Former Alaska Supreme Court justice dies

Robert Boochever, who served as chief justice for the Alaska Supreme Court and as senior judge on the 9th U.S. Circuit Court of Appeals, died Sunday in his Pasadena, Calif., home.


He was 94.

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Boochever, who also maintained a residence in Juneau, came here after earning a law degree from Cornell University in 1941 and serving honorably in the U.S. Army during World War II. Bob Bartlett, Alaska’s territorial delegate to Congress at the time, aided Boochever’s selection as an assistant U.S. attorney in Juneau.

Clark Gruening, an attorney and former state legislator, credited Boochever with helping defeat a capital move effort in the early 1960s, according to Empire archives.

“I went all over the state in debates on it,” Boochever told the Empire in 2000.

Along with helping defeat a capital move, Boochever served as president of the Rotary Club, the Chamber of Commerce and the Alaska Bar Association, and served on more than a dozen professional, charitable and community boards, including the first Juneau planning commission. He also represented a group of out-of-state salmon fishermen in challenging Alaska’s limited entry program. An element of that challenge went to the U.S. Supreme Court, allowing Boochever to argue at the nation’s highest court.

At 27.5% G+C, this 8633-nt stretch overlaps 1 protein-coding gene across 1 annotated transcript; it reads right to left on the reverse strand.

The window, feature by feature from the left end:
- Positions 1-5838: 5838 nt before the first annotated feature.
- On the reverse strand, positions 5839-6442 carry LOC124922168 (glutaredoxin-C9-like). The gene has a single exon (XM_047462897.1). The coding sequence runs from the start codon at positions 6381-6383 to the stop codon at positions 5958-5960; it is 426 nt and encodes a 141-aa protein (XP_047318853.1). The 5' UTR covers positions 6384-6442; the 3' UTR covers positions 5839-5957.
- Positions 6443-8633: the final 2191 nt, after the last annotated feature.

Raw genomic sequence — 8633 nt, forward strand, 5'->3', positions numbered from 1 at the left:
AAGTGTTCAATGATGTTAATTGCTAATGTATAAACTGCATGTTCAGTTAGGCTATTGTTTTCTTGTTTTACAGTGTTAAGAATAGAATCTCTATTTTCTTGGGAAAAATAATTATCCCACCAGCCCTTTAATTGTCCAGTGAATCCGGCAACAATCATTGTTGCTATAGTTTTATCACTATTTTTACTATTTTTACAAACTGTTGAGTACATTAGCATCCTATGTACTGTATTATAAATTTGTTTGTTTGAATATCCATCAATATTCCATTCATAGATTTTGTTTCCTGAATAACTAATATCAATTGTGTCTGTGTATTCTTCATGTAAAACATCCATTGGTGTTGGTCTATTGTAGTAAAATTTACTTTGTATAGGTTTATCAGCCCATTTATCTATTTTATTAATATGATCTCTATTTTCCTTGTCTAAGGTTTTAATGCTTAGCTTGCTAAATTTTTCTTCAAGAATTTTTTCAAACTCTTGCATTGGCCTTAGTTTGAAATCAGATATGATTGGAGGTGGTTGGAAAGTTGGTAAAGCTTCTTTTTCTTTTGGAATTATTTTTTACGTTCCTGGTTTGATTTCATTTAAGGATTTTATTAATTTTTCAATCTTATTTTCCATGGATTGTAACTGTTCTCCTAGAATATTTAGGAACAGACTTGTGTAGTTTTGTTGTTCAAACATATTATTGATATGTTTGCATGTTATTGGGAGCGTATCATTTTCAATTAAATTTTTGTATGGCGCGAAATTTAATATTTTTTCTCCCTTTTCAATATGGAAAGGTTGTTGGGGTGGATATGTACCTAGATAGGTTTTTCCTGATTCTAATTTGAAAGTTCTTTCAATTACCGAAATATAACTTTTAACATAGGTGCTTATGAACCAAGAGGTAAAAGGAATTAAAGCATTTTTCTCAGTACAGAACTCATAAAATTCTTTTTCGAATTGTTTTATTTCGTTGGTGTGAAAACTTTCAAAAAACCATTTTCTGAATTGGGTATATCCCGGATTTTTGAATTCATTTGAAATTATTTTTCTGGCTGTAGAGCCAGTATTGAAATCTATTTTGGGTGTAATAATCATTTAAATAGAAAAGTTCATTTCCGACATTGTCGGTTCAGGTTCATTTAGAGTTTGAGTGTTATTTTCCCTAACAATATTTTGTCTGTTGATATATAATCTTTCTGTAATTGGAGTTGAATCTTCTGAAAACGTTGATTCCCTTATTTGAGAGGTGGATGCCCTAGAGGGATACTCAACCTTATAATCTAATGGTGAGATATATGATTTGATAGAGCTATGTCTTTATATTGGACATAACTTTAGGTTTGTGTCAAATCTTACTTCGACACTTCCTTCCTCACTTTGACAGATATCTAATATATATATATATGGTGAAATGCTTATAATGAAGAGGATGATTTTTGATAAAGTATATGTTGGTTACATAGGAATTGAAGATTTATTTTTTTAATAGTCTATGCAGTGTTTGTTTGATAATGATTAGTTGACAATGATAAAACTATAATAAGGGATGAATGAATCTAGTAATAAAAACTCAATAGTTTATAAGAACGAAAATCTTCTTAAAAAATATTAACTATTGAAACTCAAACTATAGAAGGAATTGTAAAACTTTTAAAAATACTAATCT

Boochever served on the Alaska Supreme Court from 1972 to 1980, and as chief justice of that body from 1975 to 1978. While there, Boochever wrote the court’s opinion in Aguchak v. Montgomery Ward Co., which limited a creditor’s ability to collect a debt against a resident of the Alaska Bush by filing a case in a distant Alaska court (here, Montgomery Ward filed suit in Anchorage against residents of Scammon Bay, a town on Alaska’s west coast). That case is taught in many law schools, a rarity for a state court decision.

President Jimmy Carter nominated him to his seat on the 9th Circuit in 1980, a slot he was confirmed to less than a month after his nomination. He took senior status in 1986 and continued to serve in that capacity until his death.

He is preceded in death by his wife Connie, an advocate for arts in Alaska, who died in 1999. The couple had four children, and kept a home in Juneau as well as Pasadena. One of their 11 grandchildren is Hilary Lindh, the downhill skiing world champion and Olympic silver medalist.

The family did not provide the cause of his death.

Services are pending.

Editor's note: This article has been changed to reflect Boochever's correct age when he died.


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